By Jen Brister
They can be annoying and they can be profitable, but one thing is for certain, pop-up ads are everywhere. Chances are, if you’ve been an Internet user for very long, you have experienced a pop-up, pop-under or sliding ad assault your browsing experience. There are appropriate ways to use pop-up ads, but they are few and far between.
Pop-up ads generally pop up when you enter a new Web site. Other ads pop up when you try to exit the site. Some ads are just used as general advertisements that are related to the Web site you are visiting, while others may be an attempt to obtain information from the visitor, such as an email address.
If your business owns a Web site, there are a few appropriate ways to use pop-up ads without annoying your readers.
The best use of pop-up ads is generally to gather information from your readers. This type of pop-up usually appears about 3 seconds after the Web site loads. The ad may ask for the reader’s name and email address in exchange for a free newsletter or report. If you use this type of ad, make sure that what you offer your readers is of great value to them. If you offer nothing or offer a thin, re-written report, your readers will not appreciate it and will likely opt out of your mailing list.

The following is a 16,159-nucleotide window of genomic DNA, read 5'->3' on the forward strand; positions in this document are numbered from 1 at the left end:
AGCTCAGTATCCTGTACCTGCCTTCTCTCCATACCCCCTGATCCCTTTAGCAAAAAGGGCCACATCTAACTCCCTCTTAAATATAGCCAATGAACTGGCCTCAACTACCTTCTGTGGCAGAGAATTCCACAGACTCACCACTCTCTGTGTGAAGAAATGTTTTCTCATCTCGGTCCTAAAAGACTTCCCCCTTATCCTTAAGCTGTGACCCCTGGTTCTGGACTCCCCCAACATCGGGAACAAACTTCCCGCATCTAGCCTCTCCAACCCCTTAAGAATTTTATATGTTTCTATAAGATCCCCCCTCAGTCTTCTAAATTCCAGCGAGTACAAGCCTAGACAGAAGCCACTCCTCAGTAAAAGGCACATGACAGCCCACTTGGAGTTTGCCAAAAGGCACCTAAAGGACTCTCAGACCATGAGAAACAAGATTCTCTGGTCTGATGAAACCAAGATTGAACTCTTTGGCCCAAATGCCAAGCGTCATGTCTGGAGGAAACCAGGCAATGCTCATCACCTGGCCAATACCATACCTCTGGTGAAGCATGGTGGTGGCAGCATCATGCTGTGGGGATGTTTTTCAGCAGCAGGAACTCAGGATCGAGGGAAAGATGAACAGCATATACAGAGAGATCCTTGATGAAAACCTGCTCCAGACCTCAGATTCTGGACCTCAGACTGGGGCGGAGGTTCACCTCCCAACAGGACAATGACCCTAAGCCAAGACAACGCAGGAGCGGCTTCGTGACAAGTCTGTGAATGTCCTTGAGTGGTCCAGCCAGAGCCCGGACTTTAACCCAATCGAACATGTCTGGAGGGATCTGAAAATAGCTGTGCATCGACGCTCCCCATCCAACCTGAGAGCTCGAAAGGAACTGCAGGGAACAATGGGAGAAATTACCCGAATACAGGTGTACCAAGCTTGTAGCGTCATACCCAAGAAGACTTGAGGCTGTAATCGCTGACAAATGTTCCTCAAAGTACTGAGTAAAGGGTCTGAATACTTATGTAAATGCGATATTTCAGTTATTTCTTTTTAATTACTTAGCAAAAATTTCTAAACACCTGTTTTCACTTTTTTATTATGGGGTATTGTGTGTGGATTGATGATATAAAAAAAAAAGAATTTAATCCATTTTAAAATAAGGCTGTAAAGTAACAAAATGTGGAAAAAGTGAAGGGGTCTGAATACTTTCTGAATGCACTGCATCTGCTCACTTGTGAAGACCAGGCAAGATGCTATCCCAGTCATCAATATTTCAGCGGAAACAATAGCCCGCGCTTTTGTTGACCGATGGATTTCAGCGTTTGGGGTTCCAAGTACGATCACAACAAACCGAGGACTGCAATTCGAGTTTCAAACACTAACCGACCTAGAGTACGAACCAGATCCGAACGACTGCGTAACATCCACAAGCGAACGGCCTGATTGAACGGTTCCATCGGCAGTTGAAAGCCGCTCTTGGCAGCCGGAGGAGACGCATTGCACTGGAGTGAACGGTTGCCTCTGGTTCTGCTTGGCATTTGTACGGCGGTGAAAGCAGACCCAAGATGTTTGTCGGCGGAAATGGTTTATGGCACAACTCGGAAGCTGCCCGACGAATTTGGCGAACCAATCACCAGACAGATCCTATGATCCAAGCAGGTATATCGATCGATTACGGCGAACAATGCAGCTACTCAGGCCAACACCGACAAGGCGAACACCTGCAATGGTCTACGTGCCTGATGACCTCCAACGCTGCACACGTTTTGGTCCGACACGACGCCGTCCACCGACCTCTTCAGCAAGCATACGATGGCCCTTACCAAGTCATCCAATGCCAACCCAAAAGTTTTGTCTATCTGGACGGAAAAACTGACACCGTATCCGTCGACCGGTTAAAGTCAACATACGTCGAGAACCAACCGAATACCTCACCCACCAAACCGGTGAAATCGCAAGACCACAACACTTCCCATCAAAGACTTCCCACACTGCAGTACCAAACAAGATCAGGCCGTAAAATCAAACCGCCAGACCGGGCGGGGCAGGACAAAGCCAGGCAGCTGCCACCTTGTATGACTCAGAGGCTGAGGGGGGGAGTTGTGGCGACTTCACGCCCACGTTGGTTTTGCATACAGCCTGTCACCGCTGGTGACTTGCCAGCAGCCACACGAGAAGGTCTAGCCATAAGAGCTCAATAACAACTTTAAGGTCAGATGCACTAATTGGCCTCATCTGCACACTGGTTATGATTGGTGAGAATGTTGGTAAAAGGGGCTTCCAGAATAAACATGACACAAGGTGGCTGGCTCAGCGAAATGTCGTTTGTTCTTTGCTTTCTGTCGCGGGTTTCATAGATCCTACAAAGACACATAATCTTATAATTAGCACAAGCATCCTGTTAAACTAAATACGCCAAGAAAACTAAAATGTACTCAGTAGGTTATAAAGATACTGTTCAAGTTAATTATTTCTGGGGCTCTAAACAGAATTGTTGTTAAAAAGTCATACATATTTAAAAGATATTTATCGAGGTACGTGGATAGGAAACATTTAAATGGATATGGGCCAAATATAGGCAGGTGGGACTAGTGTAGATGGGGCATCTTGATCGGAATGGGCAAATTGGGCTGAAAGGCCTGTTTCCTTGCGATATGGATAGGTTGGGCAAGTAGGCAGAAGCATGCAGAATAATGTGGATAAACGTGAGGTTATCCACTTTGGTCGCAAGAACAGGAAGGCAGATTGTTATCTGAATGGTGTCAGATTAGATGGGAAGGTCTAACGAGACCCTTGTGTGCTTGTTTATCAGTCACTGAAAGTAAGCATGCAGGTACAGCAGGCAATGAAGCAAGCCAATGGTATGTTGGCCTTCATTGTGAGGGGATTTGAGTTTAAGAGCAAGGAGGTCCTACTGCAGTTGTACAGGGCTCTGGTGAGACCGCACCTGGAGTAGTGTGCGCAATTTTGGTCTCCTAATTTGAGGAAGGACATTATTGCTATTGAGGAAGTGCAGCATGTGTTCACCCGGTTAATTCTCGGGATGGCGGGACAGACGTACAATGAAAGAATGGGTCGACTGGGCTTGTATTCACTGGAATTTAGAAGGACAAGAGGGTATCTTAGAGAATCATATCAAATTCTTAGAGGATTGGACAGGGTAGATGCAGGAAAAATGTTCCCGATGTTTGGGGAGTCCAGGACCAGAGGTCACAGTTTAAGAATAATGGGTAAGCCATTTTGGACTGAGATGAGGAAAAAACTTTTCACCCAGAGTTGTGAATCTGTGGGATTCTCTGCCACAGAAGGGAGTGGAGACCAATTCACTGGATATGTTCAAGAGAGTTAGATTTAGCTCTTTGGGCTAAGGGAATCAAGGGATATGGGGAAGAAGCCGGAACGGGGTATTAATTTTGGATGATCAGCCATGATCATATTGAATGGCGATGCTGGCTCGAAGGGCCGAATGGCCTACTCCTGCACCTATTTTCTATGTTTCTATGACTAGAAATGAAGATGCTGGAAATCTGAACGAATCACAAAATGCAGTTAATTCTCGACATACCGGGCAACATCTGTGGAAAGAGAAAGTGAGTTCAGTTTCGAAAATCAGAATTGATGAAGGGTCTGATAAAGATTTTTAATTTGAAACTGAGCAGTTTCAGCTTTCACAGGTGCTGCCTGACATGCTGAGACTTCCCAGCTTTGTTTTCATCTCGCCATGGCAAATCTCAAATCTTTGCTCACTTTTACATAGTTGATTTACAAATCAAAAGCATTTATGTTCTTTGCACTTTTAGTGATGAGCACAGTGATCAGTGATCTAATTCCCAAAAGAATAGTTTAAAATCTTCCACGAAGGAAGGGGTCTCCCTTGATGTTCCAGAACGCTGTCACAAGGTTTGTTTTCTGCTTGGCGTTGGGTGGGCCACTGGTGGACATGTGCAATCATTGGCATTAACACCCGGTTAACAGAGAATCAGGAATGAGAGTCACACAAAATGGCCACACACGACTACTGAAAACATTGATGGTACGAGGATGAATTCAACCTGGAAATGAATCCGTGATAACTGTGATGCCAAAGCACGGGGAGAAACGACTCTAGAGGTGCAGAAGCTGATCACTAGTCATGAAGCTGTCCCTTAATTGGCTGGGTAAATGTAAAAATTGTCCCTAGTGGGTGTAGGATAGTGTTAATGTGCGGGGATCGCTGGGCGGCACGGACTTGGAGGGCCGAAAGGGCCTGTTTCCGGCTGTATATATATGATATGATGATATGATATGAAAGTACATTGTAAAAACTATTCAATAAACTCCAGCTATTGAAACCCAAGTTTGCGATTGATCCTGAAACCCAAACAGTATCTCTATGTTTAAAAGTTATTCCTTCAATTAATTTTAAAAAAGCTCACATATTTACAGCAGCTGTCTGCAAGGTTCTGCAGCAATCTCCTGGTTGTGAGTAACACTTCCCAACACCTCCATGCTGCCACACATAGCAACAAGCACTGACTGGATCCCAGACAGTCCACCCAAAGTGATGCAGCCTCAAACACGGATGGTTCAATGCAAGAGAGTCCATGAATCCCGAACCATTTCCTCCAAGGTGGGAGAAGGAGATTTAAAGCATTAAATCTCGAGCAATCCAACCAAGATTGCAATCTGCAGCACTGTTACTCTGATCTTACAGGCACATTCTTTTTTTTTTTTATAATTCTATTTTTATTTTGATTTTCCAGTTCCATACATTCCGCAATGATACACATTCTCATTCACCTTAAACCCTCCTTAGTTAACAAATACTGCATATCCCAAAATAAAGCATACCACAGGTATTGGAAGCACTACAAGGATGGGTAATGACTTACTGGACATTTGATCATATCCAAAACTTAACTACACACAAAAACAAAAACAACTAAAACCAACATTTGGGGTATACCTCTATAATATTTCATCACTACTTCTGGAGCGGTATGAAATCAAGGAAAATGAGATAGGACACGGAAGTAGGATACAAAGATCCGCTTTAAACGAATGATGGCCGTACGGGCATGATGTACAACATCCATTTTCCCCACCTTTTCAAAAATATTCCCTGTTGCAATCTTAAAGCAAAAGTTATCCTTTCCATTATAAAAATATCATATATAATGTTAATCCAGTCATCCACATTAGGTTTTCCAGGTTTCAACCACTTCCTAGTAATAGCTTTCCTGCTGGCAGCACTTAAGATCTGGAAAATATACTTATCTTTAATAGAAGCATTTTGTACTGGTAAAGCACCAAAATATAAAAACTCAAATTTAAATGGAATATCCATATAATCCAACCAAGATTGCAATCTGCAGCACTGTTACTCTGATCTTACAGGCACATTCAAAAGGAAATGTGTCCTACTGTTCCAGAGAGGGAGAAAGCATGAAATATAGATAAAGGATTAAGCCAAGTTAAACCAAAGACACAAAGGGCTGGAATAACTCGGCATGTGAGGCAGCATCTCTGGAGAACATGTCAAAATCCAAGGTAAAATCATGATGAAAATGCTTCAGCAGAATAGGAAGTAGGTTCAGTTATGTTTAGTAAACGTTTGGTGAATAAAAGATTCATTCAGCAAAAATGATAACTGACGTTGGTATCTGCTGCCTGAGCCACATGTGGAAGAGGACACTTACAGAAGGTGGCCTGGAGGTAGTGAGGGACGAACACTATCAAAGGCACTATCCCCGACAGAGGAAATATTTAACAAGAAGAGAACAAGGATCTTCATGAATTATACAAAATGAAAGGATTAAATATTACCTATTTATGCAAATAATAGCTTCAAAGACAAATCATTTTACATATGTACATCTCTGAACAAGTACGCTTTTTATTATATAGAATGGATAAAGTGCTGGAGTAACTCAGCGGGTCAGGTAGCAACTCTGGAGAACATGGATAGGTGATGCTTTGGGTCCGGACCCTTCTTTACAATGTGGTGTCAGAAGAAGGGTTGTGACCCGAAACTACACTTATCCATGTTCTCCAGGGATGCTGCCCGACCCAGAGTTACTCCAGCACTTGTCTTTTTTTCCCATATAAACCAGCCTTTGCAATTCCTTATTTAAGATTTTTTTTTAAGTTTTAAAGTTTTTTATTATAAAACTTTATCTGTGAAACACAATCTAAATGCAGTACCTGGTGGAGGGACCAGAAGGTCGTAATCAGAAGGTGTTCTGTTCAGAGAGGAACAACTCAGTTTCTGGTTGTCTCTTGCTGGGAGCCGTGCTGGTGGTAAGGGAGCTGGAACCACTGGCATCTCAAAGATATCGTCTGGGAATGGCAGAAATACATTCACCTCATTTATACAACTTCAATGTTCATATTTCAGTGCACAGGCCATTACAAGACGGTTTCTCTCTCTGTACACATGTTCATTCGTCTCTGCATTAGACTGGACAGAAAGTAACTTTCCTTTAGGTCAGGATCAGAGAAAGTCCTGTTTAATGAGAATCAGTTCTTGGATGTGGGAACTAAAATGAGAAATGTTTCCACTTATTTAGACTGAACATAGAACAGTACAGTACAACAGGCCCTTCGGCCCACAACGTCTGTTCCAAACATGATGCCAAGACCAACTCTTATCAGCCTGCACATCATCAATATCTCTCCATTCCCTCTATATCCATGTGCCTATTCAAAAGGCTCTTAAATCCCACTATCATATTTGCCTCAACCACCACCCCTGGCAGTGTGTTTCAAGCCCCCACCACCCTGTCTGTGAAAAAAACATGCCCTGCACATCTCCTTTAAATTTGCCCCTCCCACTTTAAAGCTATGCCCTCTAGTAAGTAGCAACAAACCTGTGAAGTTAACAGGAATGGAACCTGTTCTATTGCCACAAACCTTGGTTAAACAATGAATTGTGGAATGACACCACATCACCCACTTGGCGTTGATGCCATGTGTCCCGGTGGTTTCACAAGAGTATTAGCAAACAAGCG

Another appropriate pop-up ad for your Web site is a pop-up asking your readers to subscribe to your RSS feed. If you use this type of pop-up for your Web site, make sure to format the settings so that readers only see the pop-up the first two to three times that they visit your site. If they see it every time they load your Web site, chances are they will stop visiting.
If you are offering a special discount or promotion on your Web site, it is perfectly fine to alert your readers with a pop-up ad detailing the promotion. The pop-up should only run for a limited amount of time and should only load the first two to three times that a reader visits your site. The pop-up should include specific information about your promotion, such as when it ends, what it includes and how he or she can take advantage of the offer.
If you are running a business Web site, you should say no to pop-up ads that load every time the site loads or that promote anything other than your business. Your readers will be annoyed and will refrain from visiting your site if you constantly harass them with ads in which they are not interested. Any ads you do run should be basic and simple. Avoid using ads that flash or make noise, since they take longer to load.
Pop-up ads do not have to be a nuisance. When used correctly they can help you gather information about your clients, spread the word about your business and promote discounts or special items. As long as you don’t go overboard and know your limits, you can make pop-up ads work for you.
Jen Brister has been a writer, researcher, and Internet marketer for three years. She makes her living writing full time, publishing videos and creating Web sites.